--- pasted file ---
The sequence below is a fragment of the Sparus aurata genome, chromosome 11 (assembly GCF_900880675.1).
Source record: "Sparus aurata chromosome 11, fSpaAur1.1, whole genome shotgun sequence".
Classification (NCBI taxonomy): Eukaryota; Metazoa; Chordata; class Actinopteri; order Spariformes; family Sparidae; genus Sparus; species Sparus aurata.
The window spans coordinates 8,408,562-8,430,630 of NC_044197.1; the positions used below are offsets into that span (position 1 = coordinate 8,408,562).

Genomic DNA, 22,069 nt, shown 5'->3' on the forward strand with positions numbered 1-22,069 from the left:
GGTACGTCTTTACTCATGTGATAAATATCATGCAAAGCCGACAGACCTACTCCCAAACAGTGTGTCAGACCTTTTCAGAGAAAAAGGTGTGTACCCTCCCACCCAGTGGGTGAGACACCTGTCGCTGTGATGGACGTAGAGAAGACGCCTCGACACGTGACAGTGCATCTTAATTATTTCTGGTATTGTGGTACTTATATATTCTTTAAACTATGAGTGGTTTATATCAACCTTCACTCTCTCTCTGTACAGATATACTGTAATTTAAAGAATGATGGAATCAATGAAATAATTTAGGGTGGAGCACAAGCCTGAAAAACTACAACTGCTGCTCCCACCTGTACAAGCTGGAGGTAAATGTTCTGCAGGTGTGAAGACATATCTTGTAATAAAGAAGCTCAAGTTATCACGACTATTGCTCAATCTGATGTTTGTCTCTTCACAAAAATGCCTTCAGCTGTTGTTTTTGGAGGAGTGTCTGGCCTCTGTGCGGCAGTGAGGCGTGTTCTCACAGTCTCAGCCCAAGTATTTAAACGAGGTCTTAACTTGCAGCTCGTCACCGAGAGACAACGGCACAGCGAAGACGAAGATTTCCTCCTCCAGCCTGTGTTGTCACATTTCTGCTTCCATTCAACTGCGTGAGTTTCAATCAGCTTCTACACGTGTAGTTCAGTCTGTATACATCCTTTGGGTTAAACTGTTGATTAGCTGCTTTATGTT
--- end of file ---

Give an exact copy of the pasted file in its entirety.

The sequence below is a fragment of the Sparus aurata genome, chromosome 11 (assembly GCF_900880675.1).
Source record: "Sparus aurata chromosome 11, fSpaAur1.1, whole genome shotgun sequence".
Classification (NCBI taxonomy): Eukaryota; Metazoa; Chordata; class Actinopteri; order Spariformes; family Sparidae; genus Sparus; species Sparus aurata.
The window spans coordinates 8,408,562-8,430,630 of NC_044197.1; the positions used below are offsets into that span (position 1 = coordinate 8,408,562).

Genomic DNA, 22,069 nt, shown 5'->3' on the forward strand with positions numbered 1-22,069 from the left:
GGTACGTCTTTACTCATGTGATAAATATCATGCAAAGCCGACAGACCTACTCCCAAACAGTGTGTCAGACCTTTTCAGAGAAAAAGGTGTGTACCCTCCCACCCAGTGGGTGAGACACCTGTCGCTGTGATGGACGTAGAGAAGACGCCTCGACACGTGACAGTGCATCTTAATTATTTCTGGTATTGTGGTACTTATATATTCTTTAAACTATGAGTGGTTTATATCAACCTTCACTCTCTCTCTGTACAGATATACTGTAATTTAAAGAATGATGGAATCAATGAAATAATTTAGGGTGGAGCACAAGCCTGAAAAACTACAACTGCTGCTCCCACCTGTACAAGCTGGAGGTAAATGTTCTGCAGGTGTGAAGACATATCTTGTAATAAAGAAGCTCAAGTTATCACGACTATTGCTCAATCTGATGTTTGTCTCTTCACAAAAATGCCTTCAGCTGTTGTTTTTGGAGGAGTGTCTGGCCTCTGTGCGGCAGTGAGGCGTGTTCTCACAGTCTCAGCCCAAGTATTTAAACGAGGTCTTAACTTGCAGCTCGTCACCGAGAGACAACGGCACAGCGAAGACGAAGATTTCCTCCTCCAGCCTGTGTTGTCACATTTCTGCTTCCATTCAACTGCGTGAGTTTCAATCAGCTTCTACACGTGTAGTTCAGTCTGTATACATCCTTTGGGTTAAACTGTTGATTAGCTGCTTTATGTT